an extended communication dealing with some particular topic
My father, gregarious as always, offered a stream of commentary that shifted fluidly from updates on the friends and neighbors we’d bumped into around town to the weather forecast to elaborate
discourses on the physics underlying his latest research as a sixty-six-year-old doctoral student at Hampton University.
the act of propelling with force
As a callow eighteen-year-old leaving for college, I’d seen my hometown as a mere
launching pad for a life in worldlier locales, a place to be from rather than a place to be.
become weaker, in strength, value, or magnitude
But years and miles away from home could never
attenuate the city’s hold on my identity, and the more I explored places and people far from Hampton, the more my status as one of its daughters came to mean to me.
a social club for female undergraduates
Supersonics experts held leadership positions in my mother’s
sorority, and electrical engineers sat on the board of my parents’ college alumni associations.
unbelievable gall; insolence; audacity
Even as a professional in an integrated world, I had been the only black woman in enough drawing rooms and boardrooms to have an inkling of the
chutzpah it took for an African American woman in a segregated southern workplace to tell her bosses she was sure her calculations would put a man on the Moon.
relating to a name derived from a person
Mercury Boulevard no longer conjures images of the
eponymous mission that shot the first Americans beyond the atmosphere, and each day the memory of Virgil Grissom fades away from the bridge that bears his name.
an expert at calculation
“This establishment has urgent need for approximately 100 Junior Physicists and Mathematicians, 100 Assistant
Computers, 75 Minor Laboratory Apprentices, 125 Helper Trainees, 50 Stenographers and Typists,” exclaimed the missive.
cause to become widely known
The two installations had grown up together, the air base devoted to the development of America’s military air-power capability, the laboratory a civilian agency charged with advancing the scientific understanding of aeronautics and
disseminating its findings to the military and private industry.
a favorite saying of a sect or political group
“Victory through air power!” Henry Reid, engineer-in-charge of the Langley laboratory, crooned to his employees, the
shibboleth a reminder of the importance of the airplane to the war’s outcome.
using or skilled in using reasoning
Virginia Tucker, Langley’s head computer, ran laps up and down the East Coast searching for coeds with even a modicum of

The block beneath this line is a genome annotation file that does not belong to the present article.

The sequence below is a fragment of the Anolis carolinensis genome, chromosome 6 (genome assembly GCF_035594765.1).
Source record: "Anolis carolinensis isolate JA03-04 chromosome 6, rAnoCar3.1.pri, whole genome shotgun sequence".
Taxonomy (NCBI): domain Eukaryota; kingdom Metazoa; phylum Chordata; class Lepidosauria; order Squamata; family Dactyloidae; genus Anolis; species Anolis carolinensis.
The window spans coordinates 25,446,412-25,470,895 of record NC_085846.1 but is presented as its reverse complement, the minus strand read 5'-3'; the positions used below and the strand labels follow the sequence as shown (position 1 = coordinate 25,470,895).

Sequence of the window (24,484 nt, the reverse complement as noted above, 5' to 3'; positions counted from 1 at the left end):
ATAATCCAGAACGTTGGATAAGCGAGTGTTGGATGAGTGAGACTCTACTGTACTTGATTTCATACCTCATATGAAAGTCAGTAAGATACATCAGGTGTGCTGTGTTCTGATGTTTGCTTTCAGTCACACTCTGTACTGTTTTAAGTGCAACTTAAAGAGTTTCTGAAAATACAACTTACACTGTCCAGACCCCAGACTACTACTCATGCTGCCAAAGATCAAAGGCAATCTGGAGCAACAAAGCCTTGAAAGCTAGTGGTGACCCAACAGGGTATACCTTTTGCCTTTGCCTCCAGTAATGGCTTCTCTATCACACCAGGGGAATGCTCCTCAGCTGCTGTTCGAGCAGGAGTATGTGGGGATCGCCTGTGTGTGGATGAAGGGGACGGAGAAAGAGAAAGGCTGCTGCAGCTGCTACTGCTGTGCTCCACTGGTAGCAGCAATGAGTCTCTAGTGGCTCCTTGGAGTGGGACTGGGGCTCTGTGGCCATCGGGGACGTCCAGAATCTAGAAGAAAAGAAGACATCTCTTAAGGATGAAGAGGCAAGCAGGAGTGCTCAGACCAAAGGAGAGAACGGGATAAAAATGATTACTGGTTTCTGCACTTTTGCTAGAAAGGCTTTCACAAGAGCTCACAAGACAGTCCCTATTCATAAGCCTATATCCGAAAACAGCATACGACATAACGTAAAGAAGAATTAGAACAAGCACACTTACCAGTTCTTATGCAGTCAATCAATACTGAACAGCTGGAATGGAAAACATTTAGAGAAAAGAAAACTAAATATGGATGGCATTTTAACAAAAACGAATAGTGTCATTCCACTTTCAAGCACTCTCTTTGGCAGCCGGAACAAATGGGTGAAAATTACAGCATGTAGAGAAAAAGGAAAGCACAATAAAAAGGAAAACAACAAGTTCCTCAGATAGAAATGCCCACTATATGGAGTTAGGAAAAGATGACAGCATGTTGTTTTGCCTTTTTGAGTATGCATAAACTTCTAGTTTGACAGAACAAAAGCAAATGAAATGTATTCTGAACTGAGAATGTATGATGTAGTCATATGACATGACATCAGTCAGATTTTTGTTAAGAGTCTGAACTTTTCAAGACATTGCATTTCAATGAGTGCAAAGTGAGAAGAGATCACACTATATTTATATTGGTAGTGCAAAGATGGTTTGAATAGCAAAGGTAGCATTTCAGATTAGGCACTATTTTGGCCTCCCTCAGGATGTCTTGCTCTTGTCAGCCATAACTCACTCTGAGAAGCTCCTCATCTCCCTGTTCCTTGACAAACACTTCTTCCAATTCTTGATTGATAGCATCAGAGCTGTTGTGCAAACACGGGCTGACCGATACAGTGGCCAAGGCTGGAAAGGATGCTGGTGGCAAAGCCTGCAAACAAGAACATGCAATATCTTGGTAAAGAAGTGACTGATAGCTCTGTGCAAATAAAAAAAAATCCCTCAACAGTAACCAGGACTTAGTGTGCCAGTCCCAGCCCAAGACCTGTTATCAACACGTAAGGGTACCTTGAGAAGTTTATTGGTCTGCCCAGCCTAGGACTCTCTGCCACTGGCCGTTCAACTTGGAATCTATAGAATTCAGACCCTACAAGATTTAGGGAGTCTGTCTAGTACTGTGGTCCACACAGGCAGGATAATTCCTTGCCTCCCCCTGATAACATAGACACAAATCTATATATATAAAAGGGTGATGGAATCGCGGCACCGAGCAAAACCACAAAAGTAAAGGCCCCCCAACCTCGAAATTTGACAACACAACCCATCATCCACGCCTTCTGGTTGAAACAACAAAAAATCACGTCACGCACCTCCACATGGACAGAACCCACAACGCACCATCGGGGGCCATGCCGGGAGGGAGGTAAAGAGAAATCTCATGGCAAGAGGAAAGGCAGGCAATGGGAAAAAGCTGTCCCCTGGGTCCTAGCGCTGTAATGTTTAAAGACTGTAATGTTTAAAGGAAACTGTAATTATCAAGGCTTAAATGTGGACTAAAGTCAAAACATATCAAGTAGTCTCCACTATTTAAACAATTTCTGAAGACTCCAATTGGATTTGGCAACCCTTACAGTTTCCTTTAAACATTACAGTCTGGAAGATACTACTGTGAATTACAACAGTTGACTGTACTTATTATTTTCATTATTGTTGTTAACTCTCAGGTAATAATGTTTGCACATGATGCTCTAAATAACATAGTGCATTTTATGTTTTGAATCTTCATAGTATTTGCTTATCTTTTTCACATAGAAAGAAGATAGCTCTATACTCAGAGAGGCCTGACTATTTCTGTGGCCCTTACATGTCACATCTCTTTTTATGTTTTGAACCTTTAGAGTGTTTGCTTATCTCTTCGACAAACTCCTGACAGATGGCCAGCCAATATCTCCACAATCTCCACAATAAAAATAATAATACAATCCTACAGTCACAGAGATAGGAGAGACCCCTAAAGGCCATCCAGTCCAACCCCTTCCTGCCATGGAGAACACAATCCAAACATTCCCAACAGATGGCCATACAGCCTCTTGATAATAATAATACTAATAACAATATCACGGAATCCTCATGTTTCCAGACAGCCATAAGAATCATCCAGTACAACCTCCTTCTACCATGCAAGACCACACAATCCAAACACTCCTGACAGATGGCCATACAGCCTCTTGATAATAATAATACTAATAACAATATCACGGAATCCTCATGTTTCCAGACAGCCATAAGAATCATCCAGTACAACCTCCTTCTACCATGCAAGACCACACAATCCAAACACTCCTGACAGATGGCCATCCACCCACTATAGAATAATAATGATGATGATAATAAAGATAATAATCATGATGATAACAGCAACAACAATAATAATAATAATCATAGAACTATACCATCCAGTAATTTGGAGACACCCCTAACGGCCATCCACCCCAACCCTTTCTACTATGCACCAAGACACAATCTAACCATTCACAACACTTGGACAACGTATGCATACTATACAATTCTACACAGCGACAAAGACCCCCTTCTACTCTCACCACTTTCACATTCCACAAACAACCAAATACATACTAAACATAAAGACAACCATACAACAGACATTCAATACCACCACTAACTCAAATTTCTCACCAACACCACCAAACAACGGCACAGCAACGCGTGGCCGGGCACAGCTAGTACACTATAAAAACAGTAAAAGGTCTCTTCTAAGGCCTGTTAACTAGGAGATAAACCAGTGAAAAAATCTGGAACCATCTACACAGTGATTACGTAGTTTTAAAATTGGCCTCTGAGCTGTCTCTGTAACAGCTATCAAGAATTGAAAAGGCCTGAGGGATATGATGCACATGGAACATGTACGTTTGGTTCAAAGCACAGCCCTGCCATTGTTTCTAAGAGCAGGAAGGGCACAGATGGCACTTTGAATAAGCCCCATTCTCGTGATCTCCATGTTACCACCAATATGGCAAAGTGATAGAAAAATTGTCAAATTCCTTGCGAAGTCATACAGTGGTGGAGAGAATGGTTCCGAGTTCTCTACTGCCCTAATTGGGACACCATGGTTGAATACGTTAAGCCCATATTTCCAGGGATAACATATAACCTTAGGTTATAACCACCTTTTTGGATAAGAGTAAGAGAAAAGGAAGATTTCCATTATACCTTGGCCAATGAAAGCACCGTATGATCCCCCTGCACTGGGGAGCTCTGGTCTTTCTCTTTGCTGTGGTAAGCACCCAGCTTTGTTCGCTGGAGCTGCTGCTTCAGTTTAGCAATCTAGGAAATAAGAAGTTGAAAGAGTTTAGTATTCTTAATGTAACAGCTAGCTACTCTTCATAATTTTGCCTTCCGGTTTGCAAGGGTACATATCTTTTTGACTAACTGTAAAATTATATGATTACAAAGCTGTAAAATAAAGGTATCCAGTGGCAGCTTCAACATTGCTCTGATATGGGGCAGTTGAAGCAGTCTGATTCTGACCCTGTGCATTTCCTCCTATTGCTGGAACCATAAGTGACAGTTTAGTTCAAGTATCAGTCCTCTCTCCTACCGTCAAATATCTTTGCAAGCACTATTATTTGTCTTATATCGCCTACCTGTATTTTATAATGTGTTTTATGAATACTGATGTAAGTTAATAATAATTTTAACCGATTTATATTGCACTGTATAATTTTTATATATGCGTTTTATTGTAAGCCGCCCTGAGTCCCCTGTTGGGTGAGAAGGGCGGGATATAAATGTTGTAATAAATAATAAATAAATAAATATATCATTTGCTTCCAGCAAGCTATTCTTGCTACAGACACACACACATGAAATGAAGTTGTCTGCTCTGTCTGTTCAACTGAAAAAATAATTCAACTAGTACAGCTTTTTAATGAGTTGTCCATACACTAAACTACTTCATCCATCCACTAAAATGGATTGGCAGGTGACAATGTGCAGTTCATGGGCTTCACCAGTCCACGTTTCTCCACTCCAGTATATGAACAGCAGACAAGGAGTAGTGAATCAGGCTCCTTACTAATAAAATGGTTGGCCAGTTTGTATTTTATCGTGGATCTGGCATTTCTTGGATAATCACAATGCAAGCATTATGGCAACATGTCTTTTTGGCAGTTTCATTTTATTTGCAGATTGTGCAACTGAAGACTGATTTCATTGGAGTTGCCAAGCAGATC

analytical or mechanical skill, hoping for matriculating college students to fill the hundreds of open positions for computers, scientific aides, model makers, laboratory assistants, and yes, even mathematicians.
enroll into service compulsorily
conscripted what seemed like entire classes of math graduates from her North Carolina alma mater, the Greensboro College for Women, and hunted at Virginia schools like Sweetbriar in Lynchburg and the State Teachers College in Farmville.
producing a sizeable profit
A. Philip Randolph, the head of the largest black labor union in the country, demanded that Roosevelt open
lucrative war jobs to Negro applicants, threatening in the summer of 1941 to bring one hundred thousand Negroes to the nation's capital in protest if the president rebuffed his demand.
in a manner incapable of being disentangled or untied
Believing that civil rights were
inextricably linked to economic rights, Randolph fought tirelessly for the right of Negro Americans to participate fairly in the wealth of the country they had helped build.
incorporation of a formerly excluded group into a community
With two strokes of a pen—Executive Order 8802, ordering the
desegregation of the defense industry, and Executive Order 9346, creating the Fair Employment Practices Committee to monitor the national project of economic inclusion—Roosevelt primed the pump for a new source of labor to come into the tight production process.
(of a liquid) agitated vigorously; in a state of turbulence
There was no escaping the heat in the summer of 1943, not in the
roiling seas of the South Pacific, not in the burning skies over Hamburg and Sicily, and not for the group of Negro women working in Camp Pickett's laundry boiler plant.
a group or class of persons enjoying superior status
Her in-laws were mainstays of the town’s Negro
thin and tattered with age
They reached into their own
threadbare purses when the schoolroom kitty fell short.
characterized by exceptionally early development
She took Dorothy as her own daughter and pushed her to succeed, teaching the
precocious girl to read before she entered school, which vaulted her ahead two grades.
the student with the best grades
Seven years later, Dorothy reaped the reward for her hard work in the form of the
valedictorian’s spot and a full-tuition scholarship to Wilberforce University, the country’s oldest private Negro college, in Xenia, Ohio.
presenting favorable circumstances
Dorothy was the kind of young person who filled the Negro race with hope that its future in America would be more
propitious than its past.
traveling from place to place to work
Tall, charismatic, and quick with a smile, Howard Vaughan worked as an
itinerant bellman at luxury hotels, going south to Florida in the winter and north to upstate New York and Vermont in the summer.
an enclosed territory that is culturally distinct
It would no sooner have occurred to her that a place with so baroque a name as the Langley Memorial Aeronautical Laboratory would solicit an application from Negro women than that the white women at the college across the street would beckon her through the front doors of their manicured